Everyone in Gotham City has wisdom to share. Friendly moms on the playground chuckle and say, “Boys will be boys.” Dads shrug and say, “He’ll outgrow it” or “Keeps him independent.” The less sensitive joke, “What did you expect, naming him Calvin?”

Since before he could speak, I’ve tried to heed the advice that giving children clear and limited options can make a complex world easier to navigate. Carrot sticks or grapes. Park or backyard. Hold my left hand or my right while we cross the street. If he’s too busy building a spaceship/jail/ice-cream parlor to care, this works. More often I get a firm, “No. And it’s not your choice to make.” Nothing throws your parenting game like having your words served back to you at ninety miles an hour. The words, “What is the matter with you?” are out before I can stop them. It’s not the question that hurts, but the deadly statement inside it: There is something wrong with you. Not with me. Not with the situation. With you.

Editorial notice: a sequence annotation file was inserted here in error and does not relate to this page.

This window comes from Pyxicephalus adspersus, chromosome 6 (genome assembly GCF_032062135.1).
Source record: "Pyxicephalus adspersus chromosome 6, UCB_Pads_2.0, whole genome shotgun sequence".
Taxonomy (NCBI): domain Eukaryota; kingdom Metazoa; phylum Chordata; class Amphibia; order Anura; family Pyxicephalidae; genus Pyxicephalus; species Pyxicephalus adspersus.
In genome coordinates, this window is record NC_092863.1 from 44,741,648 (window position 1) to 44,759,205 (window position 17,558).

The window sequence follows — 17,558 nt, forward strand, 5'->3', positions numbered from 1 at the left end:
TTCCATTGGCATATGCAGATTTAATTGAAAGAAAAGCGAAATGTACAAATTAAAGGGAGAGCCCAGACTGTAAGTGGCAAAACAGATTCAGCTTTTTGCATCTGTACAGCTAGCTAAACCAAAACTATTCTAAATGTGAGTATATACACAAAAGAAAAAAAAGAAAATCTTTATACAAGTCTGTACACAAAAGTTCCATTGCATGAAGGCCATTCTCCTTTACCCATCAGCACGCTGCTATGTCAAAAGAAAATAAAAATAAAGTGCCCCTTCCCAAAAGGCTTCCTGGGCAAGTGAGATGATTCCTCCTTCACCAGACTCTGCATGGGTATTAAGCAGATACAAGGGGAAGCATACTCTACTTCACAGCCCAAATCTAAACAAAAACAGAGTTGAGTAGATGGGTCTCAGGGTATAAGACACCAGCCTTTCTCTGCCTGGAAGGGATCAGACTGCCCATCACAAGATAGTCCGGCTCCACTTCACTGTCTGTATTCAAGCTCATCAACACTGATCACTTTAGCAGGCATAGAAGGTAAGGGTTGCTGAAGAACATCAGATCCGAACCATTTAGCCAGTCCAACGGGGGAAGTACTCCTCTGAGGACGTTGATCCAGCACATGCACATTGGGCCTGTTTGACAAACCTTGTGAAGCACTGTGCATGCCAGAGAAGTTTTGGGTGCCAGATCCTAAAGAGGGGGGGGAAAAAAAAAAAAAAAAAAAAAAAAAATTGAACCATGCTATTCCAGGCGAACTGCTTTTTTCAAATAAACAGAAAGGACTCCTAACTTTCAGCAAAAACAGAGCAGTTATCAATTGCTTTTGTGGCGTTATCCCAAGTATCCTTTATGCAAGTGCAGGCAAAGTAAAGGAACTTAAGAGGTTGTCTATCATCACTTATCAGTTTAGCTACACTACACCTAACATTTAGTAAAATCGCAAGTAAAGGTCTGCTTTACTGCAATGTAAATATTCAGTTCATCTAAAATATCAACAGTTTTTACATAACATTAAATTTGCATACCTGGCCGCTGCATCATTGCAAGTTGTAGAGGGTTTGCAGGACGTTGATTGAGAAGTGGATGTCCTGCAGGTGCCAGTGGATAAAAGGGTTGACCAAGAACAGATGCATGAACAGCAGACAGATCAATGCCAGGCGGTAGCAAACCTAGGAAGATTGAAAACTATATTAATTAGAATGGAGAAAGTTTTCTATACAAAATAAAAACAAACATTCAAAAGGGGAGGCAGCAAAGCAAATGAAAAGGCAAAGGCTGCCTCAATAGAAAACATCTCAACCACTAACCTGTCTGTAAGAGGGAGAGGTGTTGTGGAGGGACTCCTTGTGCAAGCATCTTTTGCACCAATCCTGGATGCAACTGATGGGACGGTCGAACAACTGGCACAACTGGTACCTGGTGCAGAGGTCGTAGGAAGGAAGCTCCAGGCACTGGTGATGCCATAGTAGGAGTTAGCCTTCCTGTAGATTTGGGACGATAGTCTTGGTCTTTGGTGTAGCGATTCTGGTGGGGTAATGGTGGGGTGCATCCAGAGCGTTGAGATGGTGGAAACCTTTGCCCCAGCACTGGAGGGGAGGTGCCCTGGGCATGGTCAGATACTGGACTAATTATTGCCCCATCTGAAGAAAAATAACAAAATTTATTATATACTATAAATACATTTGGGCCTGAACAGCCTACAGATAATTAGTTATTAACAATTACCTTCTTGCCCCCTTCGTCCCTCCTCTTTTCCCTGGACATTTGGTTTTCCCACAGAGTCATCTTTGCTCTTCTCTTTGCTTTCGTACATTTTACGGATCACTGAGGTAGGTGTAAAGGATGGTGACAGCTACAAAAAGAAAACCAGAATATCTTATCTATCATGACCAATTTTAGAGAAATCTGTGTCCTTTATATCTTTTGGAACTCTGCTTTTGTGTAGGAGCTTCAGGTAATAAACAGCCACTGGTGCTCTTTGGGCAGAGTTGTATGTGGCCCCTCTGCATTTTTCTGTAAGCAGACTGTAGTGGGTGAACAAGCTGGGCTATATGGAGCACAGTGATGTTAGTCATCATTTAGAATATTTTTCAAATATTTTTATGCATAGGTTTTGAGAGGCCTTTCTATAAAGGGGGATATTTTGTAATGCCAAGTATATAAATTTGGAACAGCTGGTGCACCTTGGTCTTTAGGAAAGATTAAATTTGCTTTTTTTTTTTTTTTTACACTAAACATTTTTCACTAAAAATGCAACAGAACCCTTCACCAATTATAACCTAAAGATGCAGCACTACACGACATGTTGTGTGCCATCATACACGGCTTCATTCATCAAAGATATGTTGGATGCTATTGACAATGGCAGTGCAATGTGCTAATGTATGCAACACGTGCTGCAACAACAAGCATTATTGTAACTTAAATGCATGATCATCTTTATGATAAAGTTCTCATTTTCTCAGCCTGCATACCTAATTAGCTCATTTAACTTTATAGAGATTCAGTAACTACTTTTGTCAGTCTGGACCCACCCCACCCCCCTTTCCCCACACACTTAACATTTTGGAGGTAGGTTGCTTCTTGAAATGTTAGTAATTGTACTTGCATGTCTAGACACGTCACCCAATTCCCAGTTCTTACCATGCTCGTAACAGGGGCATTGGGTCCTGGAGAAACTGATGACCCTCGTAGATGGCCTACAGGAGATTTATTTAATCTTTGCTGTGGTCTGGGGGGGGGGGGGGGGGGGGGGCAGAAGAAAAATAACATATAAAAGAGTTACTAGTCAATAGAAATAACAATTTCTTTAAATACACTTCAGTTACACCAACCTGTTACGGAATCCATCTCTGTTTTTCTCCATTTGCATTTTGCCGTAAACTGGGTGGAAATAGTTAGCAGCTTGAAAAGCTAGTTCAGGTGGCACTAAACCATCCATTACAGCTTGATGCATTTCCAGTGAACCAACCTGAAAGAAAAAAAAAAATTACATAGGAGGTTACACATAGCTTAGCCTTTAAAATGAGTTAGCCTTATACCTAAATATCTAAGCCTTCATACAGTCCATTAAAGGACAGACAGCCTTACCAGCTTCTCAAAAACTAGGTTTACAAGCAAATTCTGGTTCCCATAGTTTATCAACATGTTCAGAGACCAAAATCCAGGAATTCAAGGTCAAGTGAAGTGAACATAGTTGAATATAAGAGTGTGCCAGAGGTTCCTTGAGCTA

Photo by Rich / Creative Commons License

Picture Day explodes. We are now officially late for school, and work. Calvin is weeping. His skinny chest is bare and he starts to take off the pants. In desperation, I conjure up Joan, my inner parenting coach. Joan is usually a mellow, liberal spirit, dressed in natural fibers and folk-art jewelry, but today she’s so riled that her cloisonné beads are a-jangle.

“What on earth,” she fumes, “made you think that forcing him to wear a tie was even possible, let alone necessary?” It may sound desperate, but there are times when the interventions of a pretend parenting coach are all that save us. Yet, Joan forgive me, for some reason I am compelled to try to force Calvin back into the shirt and tie as he fights me. All sense of proportion is gone. I am basically trying to lasso him with the tie, or at least that’s how it appears to my husband who walks into this chaos and tells me to go cool off. Five minutes later, he’s out of patience too and I’m intervening on the intervener. Calvin sobs on. Joan retreats to a deep part of my limbic system in disgust. Our six-year-old daughter, never one to remain silent in a fracas, yells, “Let him wear the shirt he wants!” Thanks, kid.